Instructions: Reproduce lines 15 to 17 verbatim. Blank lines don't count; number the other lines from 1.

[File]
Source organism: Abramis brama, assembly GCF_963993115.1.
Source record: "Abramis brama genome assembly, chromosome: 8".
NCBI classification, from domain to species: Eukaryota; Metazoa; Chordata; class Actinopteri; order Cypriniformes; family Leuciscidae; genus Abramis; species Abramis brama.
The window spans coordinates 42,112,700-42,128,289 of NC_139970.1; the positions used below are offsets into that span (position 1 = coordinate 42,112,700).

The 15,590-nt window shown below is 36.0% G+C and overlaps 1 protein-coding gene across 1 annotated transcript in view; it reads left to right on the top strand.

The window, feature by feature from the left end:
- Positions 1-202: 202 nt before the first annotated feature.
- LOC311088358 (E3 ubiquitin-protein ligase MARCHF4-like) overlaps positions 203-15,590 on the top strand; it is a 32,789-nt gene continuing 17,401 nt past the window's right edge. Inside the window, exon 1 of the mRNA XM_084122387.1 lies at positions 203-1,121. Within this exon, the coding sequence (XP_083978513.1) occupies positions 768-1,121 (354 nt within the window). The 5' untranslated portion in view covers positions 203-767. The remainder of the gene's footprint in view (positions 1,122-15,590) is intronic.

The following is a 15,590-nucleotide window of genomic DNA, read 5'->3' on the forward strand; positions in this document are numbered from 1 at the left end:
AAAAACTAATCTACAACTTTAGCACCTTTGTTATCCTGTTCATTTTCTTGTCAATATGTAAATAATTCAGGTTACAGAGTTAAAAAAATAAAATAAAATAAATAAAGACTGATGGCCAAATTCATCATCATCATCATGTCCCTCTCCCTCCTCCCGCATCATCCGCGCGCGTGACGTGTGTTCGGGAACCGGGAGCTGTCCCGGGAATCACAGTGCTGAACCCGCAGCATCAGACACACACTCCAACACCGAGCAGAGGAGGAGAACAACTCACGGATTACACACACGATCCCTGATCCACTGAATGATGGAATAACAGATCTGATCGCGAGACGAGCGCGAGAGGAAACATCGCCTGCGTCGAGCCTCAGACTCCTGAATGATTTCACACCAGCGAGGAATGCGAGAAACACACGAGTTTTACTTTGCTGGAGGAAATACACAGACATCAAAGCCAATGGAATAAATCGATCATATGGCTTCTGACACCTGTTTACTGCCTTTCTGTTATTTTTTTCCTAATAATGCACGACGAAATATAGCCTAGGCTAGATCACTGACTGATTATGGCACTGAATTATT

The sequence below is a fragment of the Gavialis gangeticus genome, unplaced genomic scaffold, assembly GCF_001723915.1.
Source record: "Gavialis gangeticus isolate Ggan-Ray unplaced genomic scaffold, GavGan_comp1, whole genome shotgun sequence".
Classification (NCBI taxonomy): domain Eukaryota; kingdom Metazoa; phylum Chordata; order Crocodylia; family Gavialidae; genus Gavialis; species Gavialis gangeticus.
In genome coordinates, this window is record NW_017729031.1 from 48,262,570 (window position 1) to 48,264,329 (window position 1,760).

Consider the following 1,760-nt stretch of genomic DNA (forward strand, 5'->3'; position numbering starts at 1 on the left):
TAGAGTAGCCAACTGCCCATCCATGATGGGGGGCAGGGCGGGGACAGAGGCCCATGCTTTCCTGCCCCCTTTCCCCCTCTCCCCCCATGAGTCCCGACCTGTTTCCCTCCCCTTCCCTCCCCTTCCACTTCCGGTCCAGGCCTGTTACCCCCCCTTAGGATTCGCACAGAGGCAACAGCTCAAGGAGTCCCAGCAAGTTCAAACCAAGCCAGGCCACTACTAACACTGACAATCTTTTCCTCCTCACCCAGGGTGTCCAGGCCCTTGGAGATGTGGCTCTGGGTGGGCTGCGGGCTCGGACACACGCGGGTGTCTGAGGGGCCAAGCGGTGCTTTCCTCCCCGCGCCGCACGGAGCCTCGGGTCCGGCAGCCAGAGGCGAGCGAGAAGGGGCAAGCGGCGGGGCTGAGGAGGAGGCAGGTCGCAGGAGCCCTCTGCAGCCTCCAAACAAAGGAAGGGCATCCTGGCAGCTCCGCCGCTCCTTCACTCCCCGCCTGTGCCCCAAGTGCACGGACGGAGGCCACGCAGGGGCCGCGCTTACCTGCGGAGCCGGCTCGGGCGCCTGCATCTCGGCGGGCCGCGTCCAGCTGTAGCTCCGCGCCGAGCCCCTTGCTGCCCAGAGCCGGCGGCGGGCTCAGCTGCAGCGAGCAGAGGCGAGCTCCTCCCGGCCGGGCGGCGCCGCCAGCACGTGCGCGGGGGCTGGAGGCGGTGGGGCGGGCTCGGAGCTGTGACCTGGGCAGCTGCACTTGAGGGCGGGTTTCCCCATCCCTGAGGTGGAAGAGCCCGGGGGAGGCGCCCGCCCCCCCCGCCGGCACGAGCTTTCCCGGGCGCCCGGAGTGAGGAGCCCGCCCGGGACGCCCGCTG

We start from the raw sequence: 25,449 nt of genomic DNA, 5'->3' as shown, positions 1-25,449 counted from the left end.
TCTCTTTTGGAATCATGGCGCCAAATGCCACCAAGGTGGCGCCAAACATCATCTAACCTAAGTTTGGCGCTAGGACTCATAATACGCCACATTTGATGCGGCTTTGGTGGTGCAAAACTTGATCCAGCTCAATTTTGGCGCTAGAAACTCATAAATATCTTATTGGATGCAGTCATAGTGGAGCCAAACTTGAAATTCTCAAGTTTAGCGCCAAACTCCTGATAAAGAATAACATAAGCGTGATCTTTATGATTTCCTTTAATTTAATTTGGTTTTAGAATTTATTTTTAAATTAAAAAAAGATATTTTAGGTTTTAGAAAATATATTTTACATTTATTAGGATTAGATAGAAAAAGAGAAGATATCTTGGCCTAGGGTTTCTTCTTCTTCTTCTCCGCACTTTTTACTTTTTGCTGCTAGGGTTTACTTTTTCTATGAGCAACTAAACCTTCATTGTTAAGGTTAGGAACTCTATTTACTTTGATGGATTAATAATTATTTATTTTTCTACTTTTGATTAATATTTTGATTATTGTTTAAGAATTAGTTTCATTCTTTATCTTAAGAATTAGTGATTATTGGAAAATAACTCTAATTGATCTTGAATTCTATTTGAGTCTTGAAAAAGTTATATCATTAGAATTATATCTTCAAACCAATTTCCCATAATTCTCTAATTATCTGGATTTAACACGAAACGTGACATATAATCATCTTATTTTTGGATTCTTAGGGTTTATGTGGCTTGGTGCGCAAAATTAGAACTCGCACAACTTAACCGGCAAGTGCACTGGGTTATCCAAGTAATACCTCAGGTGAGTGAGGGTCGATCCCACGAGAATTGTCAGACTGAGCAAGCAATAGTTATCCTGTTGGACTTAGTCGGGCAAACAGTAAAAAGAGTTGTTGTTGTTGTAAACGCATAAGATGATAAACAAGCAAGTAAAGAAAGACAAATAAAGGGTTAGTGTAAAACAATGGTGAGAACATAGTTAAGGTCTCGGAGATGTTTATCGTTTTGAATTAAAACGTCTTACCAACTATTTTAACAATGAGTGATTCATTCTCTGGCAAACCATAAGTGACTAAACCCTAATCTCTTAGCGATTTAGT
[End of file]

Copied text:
Consider the following 1,760-nt stretch of genomic DNA (forward strand, 5'->3'; position numbering starts at 1 on the left):
TAGAGTAGCCAACTGCCCATCCATGATGGGGGGCAGGGCGGGGACAGAGGCCCATGCTTTCCTGCCCCCTTTCCCCCTCTCCCCCCATGAGTCCCGACCTGTTTCCCTCCCCTTCCCTCCCCTTCCACTTCCGGTCCAGGCCTGTTACCCCCCCTTAGGATTCGCACAGAGGCAACAGCTCAAGGAGTCCCAGCAAGTTCAAACCAAGCCAGGCCACTACTAACACTGACAATCTTTTCCTCCTCACCCAGGGTGTCCAGGCCCTTGGAGATGTGGCTCTGGGTGGGCTGCGGGCTCGGACACACGCGGGTGTCTGAGGGGCCAAGCGGTGCTTTCCTCCCCGCGCCGCACGGAGCCTCGGGTCCGGCAGCCAGAGGCGAGCGAGAAGGGGCAAGCGGCGGGGCTGAGGAGGAGGCAGGTCGCAGGAGCCCTCTGCAGCCTCCAAACAAAGGAAGGGCATCCTGGCAGCTCCGCCGCTCCTTCACTCCCCGCCTGTGCCCCAAGTGCACGGACGGAGGCCACGCAGGGGCCGCGCTTACCTGCGGAGCCGGCTCGGGCGCCTGCATCTCGGCGGGCCGCGTCCAGCTGTAGCTCCGCGCCGAGCCCCTTGCTGCCCAGAGCCGGCGGCGGGCTCAGCTGCAGCGAGCAGAGGCGAGCTCCTCCCGGCCGGGCGGCGCCGCCAGCACGTGCGCGGGGGCTGGAGGCGGTGGGGCGGGCTCGGAGCTGTGACCTGGGCAGCTGCACTTGAGGGCGGGTTTCCCCATCCCTGAGGTGGAAGAGCCCGGGGGAGGCGCCCGCCCCCCCCGCCGGCACGAGCTTTCCCGGGCGCCCGGAGTGAGGAGCCCGCCCGGGACGCCCGCTG

We start from the raw sequence: 25,449 nt of genomic DNA, 5'->3' as shown, positions 1-25,449 counted from the left end.